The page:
Stephen Boykewich 11-11-2011
Coconut vessels. Images via Wylio.

Coconut vessels. Images via Wylio.

It's a clear sign something's wrong when talks on "free trade" turn an island paradise into an armed camp.

Hawaii is on lockdown this week while the U.S. tries to hammer out a regional trade agreement that's being called "NAFTA for the Pacific." While some mean this as a compliment, Hawaii's faith and labor leaders are lifting their voices against an agreement they believe will put profits for banks and corporations above workers' rights, indigenous culture, and local communities. Those leaders are drawing on the Pacific region's indigenous "Coconut Theology" to provide an alternative vision of the common good.

"Coconut Theology came out of our contextual understanding of the Gospel in the Pacific," said Rev. Piula Alailima, pastor of Wesley Methodist Church in Honolulu and a core leader in the community organizing group Faith Action for Community Equity (FACE). "When we break the body of the coconut and partake of the juice, it's a symbol of the body and blood of Christ, of sacrifice, of community and the common good."

the Web Editors 10-26-2011

We Are All Occupiers Now: The Mainstreaming of OWS; 10 Cities With The Lowest Poverty Rates: U.S. Census; Senators Push For Syria's Assad To Be Charged With Crimes Against Humanity; Surprise! The Rich Are Still Getting Richer; Paul Ryan To Slam Obama For 'Politics Of Division'; Does Pope Benedict Support Occupy Wall Street?; Clergy Petition Village Voice To Drop Ads Linked To Sex Trafficking.

Anne Marie Roderick 10-17-2011

Churches play the unique role of seeing the big picture. We can call out the values and virtues of the issues. Let's not just worry about the poor in our own communities, but the poor everywhere, the people everywhere who are struggling. We can't be private anymore. We must be living water for all people.

multi faith service 1People everywhere are leaving their private spaces and gathering together -- that's already church. This is a Holy Spirit moment.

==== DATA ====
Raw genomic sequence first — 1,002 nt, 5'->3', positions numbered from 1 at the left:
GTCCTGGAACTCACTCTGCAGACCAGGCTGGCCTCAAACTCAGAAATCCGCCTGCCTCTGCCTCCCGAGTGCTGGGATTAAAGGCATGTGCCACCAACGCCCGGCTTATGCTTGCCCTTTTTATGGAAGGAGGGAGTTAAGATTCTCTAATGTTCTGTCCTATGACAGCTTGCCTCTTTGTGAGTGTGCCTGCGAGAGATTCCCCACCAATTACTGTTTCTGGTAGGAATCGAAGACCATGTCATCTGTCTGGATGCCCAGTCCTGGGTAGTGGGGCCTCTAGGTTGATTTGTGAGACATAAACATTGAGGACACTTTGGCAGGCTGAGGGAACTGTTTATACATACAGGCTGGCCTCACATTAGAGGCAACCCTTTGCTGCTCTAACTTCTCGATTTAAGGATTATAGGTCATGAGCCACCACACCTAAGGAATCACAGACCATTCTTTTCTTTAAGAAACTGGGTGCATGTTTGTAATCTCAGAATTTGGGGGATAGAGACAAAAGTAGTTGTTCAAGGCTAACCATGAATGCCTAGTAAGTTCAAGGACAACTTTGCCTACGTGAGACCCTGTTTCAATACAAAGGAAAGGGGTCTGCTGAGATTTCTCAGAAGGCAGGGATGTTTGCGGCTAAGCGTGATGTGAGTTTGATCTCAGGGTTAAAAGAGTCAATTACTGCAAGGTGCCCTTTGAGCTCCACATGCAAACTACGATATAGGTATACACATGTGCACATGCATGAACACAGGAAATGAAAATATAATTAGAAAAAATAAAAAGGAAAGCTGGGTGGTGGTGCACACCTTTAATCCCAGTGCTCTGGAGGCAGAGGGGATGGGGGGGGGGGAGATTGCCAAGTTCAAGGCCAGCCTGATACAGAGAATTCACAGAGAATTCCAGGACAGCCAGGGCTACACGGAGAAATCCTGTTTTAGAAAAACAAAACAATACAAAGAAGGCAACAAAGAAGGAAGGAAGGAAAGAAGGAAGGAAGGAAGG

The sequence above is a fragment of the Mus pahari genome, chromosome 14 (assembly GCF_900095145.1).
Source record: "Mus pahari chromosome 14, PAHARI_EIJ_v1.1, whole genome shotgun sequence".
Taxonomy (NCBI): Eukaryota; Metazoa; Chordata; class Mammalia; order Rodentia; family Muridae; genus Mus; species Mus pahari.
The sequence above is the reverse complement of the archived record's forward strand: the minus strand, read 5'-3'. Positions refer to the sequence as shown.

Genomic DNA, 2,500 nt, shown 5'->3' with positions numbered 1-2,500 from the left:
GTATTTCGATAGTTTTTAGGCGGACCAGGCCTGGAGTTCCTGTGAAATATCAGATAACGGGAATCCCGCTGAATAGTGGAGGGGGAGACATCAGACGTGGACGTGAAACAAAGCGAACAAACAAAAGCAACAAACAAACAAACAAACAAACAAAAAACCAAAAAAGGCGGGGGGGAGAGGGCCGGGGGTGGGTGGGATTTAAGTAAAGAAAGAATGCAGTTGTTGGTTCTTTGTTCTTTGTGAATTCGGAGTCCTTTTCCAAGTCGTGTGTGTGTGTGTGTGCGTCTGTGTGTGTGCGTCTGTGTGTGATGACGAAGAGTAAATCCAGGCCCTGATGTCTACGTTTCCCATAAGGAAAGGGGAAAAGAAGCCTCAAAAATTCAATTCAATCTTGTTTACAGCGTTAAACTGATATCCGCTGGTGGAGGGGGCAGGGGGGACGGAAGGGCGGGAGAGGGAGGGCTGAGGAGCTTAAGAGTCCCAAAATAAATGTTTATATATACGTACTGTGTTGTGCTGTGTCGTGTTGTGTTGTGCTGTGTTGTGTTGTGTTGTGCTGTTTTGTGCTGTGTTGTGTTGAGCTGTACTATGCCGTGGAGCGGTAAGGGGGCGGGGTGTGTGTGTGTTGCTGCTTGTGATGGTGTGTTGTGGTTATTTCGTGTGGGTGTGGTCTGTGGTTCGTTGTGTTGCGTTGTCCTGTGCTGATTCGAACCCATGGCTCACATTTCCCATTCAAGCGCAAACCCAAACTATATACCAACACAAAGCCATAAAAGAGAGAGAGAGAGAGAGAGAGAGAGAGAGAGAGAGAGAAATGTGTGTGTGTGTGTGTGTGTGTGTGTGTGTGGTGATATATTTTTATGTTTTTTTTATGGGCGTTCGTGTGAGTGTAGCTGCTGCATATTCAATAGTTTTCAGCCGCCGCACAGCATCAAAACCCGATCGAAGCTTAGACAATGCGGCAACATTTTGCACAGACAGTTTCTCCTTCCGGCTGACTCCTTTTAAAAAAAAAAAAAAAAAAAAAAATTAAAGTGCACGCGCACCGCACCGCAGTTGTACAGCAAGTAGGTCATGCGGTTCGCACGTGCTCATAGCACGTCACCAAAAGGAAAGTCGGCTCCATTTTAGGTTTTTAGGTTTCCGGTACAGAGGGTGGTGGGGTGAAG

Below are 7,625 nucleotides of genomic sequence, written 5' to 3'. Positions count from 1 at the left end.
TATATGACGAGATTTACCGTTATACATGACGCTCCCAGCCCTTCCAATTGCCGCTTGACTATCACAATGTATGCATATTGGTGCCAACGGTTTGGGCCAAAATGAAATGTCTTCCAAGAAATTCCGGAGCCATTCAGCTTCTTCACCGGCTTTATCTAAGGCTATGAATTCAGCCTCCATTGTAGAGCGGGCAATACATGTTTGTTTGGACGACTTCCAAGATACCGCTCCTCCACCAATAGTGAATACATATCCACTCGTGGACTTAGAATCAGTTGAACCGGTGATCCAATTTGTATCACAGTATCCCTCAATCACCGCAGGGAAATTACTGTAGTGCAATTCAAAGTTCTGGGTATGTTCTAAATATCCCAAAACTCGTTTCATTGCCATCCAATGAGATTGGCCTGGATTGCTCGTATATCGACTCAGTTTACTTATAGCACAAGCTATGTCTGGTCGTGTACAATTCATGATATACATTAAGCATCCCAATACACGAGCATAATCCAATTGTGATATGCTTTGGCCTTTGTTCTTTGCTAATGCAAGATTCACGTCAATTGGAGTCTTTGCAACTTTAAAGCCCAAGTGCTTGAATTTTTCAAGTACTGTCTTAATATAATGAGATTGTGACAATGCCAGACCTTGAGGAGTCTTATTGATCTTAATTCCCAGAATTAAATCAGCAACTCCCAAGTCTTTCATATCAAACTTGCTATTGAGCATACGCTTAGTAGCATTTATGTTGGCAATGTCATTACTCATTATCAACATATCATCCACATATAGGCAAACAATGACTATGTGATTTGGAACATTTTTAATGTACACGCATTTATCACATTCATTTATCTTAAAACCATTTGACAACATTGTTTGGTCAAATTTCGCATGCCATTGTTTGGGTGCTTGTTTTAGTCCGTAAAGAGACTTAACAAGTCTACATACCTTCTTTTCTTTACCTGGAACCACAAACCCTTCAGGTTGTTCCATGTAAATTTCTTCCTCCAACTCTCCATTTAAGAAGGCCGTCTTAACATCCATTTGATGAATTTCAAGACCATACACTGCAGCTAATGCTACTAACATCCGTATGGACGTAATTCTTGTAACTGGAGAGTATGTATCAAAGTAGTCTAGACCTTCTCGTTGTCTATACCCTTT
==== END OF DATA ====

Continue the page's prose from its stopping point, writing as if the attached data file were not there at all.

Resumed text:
Sojourners Associate Editor Rose Marie Berger addresses hundreds gathered near Freedom Plaza in Washington, D.C. last week, to protest the Keystone XL oil pipeline.

Anne Marie Roderick 10-11-2011

As Christians we have a decision to make. In times of hopelessness and long periods of waiting for things to get better, will we let ourselves be cast into the all-consuming fires of idolatry?

Or, will we stand up against the false gods and catch the flame of the Spirit in our hearts and minds?

Our nation may very well be on the threshold of a crucial change. Who will you be standing with?

As we waste time fanning capitalism's raging inferno, the best parts of ourselves remain frozen.

Timothy King 7-13-2011

As the federal debt ceiling standoff threatens to cause an economic catastrophe for our nation, more than 4,000 pastors across the country are opposing proposed immoral budget cuts that harm the most vulnerable people in their congregations and communities. An open letter to Congress and the president ran today as a full page ad in Politico. (You can view the ad and full list of signers here.) We were amazed by the huge response this letter generated. We hoped to find 1,000 pastors willing to speak out with us, and in just 2 weeks more than 4,000 clergy joined our campaign.

Justin Fung 12-15-2010
This past week I was afforded a sneak peek at the forthcoming PBS documentary The Calling, a two-night event abou
Jim Wallis 5-06-2010
After Glenn Beck said "social justice is a perversion of the gospel" and a "code" for Marxism, communism, and Nazism, I invited him to a public dialogue to discuss the true meaning of social justic